Hypertension (HTN) places over 70 million Americans (and approximately one billion individuals worldwide) at substantially increased risk for stroke, heart attack, renal failure, and heart failure, and is the most common chronic disease for which medications are prescribed. There are numerous acceptable first line treatment options for HTN, yet selection of a specific drug for a given patient is empiric, only about 50% of patients have acceptable blood pressure (BP) lowering with a given antihypertensive drug, some experience adverse metabolic effects and develop diabetes, gout or metabolic syndrome as a result of their therapy, and individual long-term outcomes vary despite equivalent BP lowering. Pharmacogenomics offers the clinical potential for individualized therapy based on genetic make-up. We propose genetic variability plays an important role in the effects of antihypertensive drugs, including their BP lowering, adverse metabolic effects, and their influence on clinical outcomes. Our overall aims are to discover, replicate and define the mechanistic basis for genetic determinants of the BP lowering responses, adverse metabolic responses and long-term clinical outcomes (death, stroke, heart attack, diabetes) to two commonly prescribed classes of antihypertensive drugs, thiazide diuretics and p-blockers. Our approach will also provide insight into the consistency of genetic associations we study across drugs within a class (i.e. the drug class effect).
Specific Aims 1 and 2) Using PEARI data, discover genetic determinants of antihypertensive and adverse metabolic responses (glucose, triglycerides, uric acid) to thiazide diuretics and (31-selective blockers. We will replicate findings in variety of thiazide and p-blocker-treated cohorts through established international collaborations. Additionally we will conduct a 400 subject randomized crossover study of metoprolol and chlorthalidone for additional replication and to establish a class effect for the genetic associations.
Specific Aims 3 and 4) Using the INVEST-GENES clinical trial cohort, identify genetic predictors for prevention of death, heart attack, stroke and new-onset diabetes with p-blocker+thiazide therapy, followed by replication in the ASCOT clinical trial genetic cohort.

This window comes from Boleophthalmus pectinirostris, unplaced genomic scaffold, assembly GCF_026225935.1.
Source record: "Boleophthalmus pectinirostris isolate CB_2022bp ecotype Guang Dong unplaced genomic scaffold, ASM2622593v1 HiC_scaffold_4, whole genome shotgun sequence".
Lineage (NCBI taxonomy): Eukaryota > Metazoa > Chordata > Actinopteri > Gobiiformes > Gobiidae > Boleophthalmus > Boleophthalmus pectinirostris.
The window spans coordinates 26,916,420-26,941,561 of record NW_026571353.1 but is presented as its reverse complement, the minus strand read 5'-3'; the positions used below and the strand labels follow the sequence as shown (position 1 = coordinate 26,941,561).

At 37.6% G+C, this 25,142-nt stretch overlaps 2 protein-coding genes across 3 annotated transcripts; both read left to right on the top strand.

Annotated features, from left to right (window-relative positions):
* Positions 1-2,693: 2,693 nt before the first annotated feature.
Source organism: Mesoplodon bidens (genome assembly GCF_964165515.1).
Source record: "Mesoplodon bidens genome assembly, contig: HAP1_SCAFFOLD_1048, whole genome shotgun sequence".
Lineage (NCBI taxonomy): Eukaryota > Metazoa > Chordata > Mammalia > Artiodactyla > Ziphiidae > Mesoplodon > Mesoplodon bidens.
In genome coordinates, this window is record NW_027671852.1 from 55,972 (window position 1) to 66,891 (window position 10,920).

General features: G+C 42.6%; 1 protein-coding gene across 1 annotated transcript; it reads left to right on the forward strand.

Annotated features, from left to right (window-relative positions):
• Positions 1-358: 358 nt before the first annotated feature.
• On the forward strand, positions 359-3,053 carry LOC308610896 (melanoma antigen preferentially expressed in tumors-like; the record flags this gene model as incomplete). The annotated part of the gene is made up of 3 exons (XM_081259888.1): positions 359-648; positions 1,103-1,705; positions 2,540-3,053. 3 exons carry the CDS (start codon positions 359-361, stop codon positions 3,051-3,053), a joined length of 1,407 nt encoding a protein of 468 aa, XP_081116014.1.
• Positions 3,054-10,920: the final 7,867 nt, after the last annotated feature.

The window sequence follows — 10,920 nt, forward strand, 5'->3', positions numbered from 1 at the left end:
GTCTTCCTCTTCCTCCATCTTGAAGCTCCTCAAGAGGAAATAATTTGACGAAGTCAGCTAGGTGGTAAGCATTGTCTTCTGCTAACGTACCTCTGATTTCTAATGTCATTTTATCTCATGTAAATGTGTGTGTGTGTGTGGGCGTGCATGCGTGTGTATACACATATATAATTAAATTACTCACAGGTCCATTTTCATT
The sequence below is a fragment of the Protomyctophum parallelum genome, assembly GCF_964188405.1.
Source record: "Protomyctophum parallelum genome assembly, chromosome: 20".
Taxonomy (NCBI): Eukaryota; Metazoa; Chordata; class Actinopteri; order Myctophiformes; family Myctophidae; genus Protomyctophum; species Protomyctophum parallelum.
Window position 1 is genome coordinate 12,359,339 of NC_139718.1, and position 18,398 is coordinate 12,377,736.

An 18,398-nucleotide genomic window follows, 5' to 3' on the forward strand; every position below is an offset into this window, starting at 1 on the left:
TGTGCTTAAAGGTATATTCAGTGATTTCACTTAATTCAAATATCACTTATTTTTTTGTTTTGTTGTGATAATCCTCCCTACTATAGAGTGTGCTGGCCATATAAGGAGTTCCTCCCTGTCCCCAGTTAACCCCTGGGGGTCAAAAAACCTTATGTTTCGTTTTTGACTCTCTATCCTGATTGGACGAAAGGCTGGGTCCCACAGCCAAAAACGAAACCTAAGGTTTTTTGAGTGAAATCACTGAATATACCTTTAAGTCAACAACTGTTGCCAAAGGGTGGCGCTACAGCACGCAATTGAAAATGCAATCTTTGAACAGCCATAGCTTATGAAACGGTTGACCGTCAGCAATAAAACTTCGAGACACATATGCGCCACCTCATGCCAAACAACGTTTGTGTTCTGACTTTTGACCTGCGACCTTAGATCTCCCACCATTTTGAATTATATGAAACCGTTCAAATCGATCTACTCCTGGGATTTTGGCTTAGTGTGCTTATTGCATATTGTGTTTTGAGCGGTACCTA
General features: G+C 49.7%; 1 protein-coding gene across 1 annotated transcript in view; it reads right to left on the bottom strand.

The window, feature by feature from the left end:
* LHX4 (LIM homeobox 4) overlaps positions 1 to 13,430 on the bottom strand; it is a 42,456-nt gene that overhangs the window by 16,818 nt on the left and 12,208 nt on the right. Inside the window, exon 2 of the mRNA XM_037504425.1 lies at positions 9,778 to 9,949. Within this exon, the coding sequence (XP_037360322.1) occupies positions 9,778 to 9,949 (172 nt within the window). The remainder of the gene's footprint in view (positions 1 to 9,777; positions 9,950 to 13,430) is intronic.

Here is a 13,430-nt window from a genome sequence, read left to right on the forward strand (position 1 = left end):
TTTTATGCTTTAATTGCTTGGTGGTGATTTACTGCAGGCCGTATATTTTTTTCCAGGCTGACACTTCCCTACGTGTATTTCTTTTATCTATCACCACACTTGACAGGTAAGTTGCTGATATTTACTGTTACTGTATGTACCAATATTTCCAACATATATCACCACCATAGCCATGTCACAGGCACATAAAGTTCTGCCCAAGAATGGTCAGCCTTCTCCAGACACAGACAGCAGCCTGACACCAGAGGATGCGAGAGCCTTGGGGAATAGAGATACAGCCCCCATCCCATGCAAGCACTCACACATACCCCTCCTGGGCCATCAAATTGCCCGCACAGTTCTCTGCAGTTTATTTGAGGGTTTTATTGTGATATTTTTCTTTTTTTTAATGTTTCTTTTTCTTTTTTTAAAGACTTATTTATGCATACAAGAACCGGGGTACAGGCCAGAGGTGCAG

Specific Aim 5) Define functional polymorphisms and their mechanistic basis for Aim 1-4 discoveries. Specifically: 5a. Resequence genomic regions of interest in individuals sampled from the clinical response phenotype extremes, and 5b. Investigate causal mechanisms for differential gene expression, using a variety of sophisticated molecular genetic experimental approaches. Discoveries from this work could lead to genotype-guided selection of antihypertensive drugs.

Public Health Relevance

Hypertension (HTN) affects about 75 million Americans, or 1 in 3 adults. Many effective drugs are available to treat HTN, but individual responses vary. We will study genetic factors that influence BP lowering, adverse metabolic responses, long-term risk for diabetes and prevention of adverse cardiovascular outcomes like heart attack and stroke for two commonly used drug classes, p-blockers and thiazide diuretics In the future genetic information might be used to guide selection of drug therapy for individual patients.

National Institute of Health (NIH)
National Institute of General Medical Sciences (NIGMS)
Research Project--Cooperative Agreements (U01)
Project #
Application #
Study Section
Special Emphasis Panel (ZRG1-GGG-M (52))
Program Officer
Long, Rochelle M
Project Start
Project End
Budget Start
Budget End
Support Year
Fiscal Year
Total Cost
Indirect Cost
University of Florida
Schools of Pharmacy
United States
Zip Code
El Rouby, Nihal; McDonough, Caitrin W; Gong, Yan et al. (2018) Genome-wide association analysis of common genetic variants of resistant hypertension. Pharmacogenomics J :
Wenger, Nanette K; Arnold, Anita; Bairey Merz, C Noel et al. (2018) Hypertension Across a Woman's Life Cycle. J Am Coll Cardiol 71:1797-1813
McDonough, Caitrin W; Magvanjav, Oyunbileg; Sá, Ana C C et al. (2018) Genetic Variants Influencing Plasma Renin Activity in Hypertensive Patients From the PEAR Study (Pharmacogenomic Evaluation of Antihypertensive Responses). Circ Genom Precis Med 11:e001854
Empey, Philip E; Stevenson, James M; Tuteja, Sony et al. (2018) Multisite Investigation of Strategies for the Implementation of CYP2C19 Genotype-Guided Antiplatelet Therapy. Clin Pharmacol Ther 104:664-674
Chang, S-W; McDonough, C W; Gong, Y et al. (2018) Genome-wide association study identifies pharmacogenomic loci linked with specific antihypertensive drug treatment and new-onset diabetes. Pharmacogenomics J 18:106-112
Wang, Danxin; Hartmann, Katherine; Seweryn, Michal et al. (2018) Interactions Between Regulatory Variants in CYP7A1 (Cholesterol 7?-Hydroxylase) Promoter and Enhancer Regions Regulate CYP7A1 Expression. Circ Genom Precis Med 11:e002082
Sá, Ana Caroline C; Webb, Amy; Gong, Yan et al. (2018) Blood pressure signature genes and blood pressure response to thiazide diuretics: results from the PEAR and PEAR-2 studies. BMC Med Genomics 11:55
Weitzel, Kristin W; Smith, D Max; Elsey, Amanda R et al. (2018) Implementation of Standardized Clinical Processes for TPMT Testing in a Diverse Multidisciplinary Population: Challenges and Lessons Learned. Clin Transl Sci 11:175-181
Cavallari, Larisa H; Lee, Craig R; Beitelshees, Amber L et al. (2018) Multisite Investigation of Outcomes With Implementation of CYP2C19 Genotype-Guided Antiplatelet Therapy After Percutaneous Coronary Intervention. JACC Cardiovasc Interv 11:181-191
Smith, D Max; Weitzel, Kristin W; Cavallari, Larisa H et al. (2018) Clinical application of pharmacogenetics in pain management. Per Med 15:117-126

Showing the most recent 10 out of 178 publications